Your blogger recently mentioned the paintings in what was once the consistory court room in Dunkeld Cathedral. Such matter is very important for legal historians, as the material relics and material culture of the law an be very informative. For example, though one does not want to enter into the complexity of editions of the Scottish statutes by Sir Thomas Murray of Glendook, some imprints of his folio edition of the Scottish statutes of 1681 (see Wing S1265) have a title page with the royal coat of arms, and medallions depicting the Stewart monarchs from James I to Charles II (at the top), the latter with depictions of “Majesty” and “Justice” on either side. The statutes are presented as made by the kings, and as the foundations of Scots law. The whole is supporting the divine right of monarchs, and underscoring the importance in the law of the Stewart monarchy. Unfortunately, such iconography and imagery rarely occurs in Scots law books, though it would be valuable to study what there is, as indeed to examine court rooms, mercat crosses, portraits and the like. Other legal printing and manuscript traditions are, however, much richer.
The Grolier Club in New York is currently hosting an exhibition, “Law’s Picture Books”, which explores images in legal books, and manuscripts of all types, ages, and origins. Curated by Michael Widener of of Yale Law School with Mark S. Weiner of Rutgers Law School, the Exhibition (17 September to 18 November), draws on the riches of the Yale Rare Law Book Collection to explore imagery in legal texts. The exhibition displays not only rare historic texts, but also modern ones. For example, there is a splendid and witty graphic-art depiction of the terms and conditions of iTunes. Not all the illustrations present the law and its practitioners as noble; many provide a critique, obvious or concealed.
The Catalogue of the exhibition has recently been appeared under the imprint of Talbot Publishing. it is splendidly illustrated. It contains essays by Widener and Weiner, respectively on the formation of the collection at Yale and the choices made for the exhibition, as well as one on “Ars Memoria in Early Law: Looking beneath the Pictures” by Yolanda E. Goldberg of the Law Library of Congress”, which explores the world with the issue of memory in mind, and one on “Laws Picture Books and the History of Book Illustration” by Erin C. Blake of the Folger Library, contextualising and explaining the images in the history of book illustration. The Catalogue, like the exhibition, is divided into topics, with some introductory and explanatory matter; this does not overwhelm and the reader/viewer can reflect on the images splendidly reproduced. Images are interestingly juxtaposed to promote questioning and new readings, such as the normative hierarchy of law from a contemporary German textbook, with older “trees” to set out norms and rules on affinity.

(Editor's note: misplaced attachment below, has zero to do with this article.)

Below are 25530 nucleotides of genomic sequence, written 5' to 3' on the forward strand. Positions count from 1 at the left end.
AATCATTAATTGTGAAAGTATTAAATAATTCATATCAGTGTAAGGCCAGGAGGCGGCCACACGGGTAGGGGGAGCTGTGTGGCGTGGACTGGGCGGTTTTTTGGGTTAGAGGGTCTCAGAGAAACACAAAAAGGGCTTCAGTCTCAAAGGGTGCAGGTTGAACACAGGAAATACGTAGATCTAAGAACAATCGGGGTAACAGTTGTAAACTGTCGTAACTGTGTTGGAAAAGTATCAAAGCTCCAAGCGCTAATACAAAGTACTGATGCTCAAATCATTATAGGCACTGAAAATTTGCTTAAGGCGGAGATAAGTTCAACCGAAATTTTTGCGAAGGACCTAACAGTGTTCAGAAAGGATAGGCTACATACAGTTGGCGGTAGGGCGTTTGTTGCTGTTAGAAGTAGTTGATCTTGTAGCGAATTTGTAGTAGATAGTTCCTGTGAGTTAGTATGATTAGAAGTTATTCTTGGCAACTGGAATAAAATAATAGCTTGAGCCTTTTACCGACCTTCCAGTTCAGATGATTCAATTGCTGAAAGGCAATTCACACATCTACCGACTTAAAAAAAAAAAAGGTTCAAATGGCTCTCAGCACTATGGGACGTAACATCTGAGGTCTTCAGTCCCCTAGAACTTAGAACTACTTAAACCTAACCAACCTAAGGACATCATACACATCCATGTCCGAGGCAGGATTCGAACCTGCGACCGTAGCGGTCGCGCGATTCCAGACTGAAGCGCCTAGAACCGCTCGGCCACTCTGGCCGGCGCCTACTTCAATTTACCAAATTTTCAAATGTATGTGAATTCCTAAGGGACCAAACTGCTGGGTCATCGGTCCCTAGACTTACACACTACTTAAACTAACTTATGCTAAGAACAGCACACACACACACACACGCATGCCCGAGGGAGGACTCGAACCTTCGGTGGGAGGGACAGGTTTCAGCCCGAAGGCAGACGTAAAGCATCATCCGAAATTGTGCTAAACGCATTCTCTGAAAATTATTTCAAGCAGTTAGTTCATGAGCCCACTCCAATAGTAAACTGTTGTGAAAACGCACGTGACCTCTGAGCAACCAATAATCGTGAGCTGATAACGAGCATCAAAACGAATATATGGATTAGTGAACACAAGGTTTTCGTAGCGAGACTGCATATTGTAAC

The modestly-priced Catalogue, Law’s Picture Books: The Yale Law Library Collection, is comprehensive enough to be used with classes to help them reflect on the iconography of the law. Two of the images of court rooms have dogs in them. The common appearance of dogs in court rooms scenes from the Dutch golden age has always provoked the curiosity of this blogger. Why are they there? Contemporary paintings of the vast, empty, Dutch protestant churches also often have dogs in them. Of course, dogs are traditional subjects for art form the ancient world to the modern; they can carry many meanings. But in a court scene they presumably symbolise fidelity, loyalty, and truth. Readers and students could reflect on the differing images of justice. There is much here.
Images below are courtesy of Talbot Publishing: ISBN-13: 9781616191603. ISBN-10:1616191600. Paperback. New. $39.95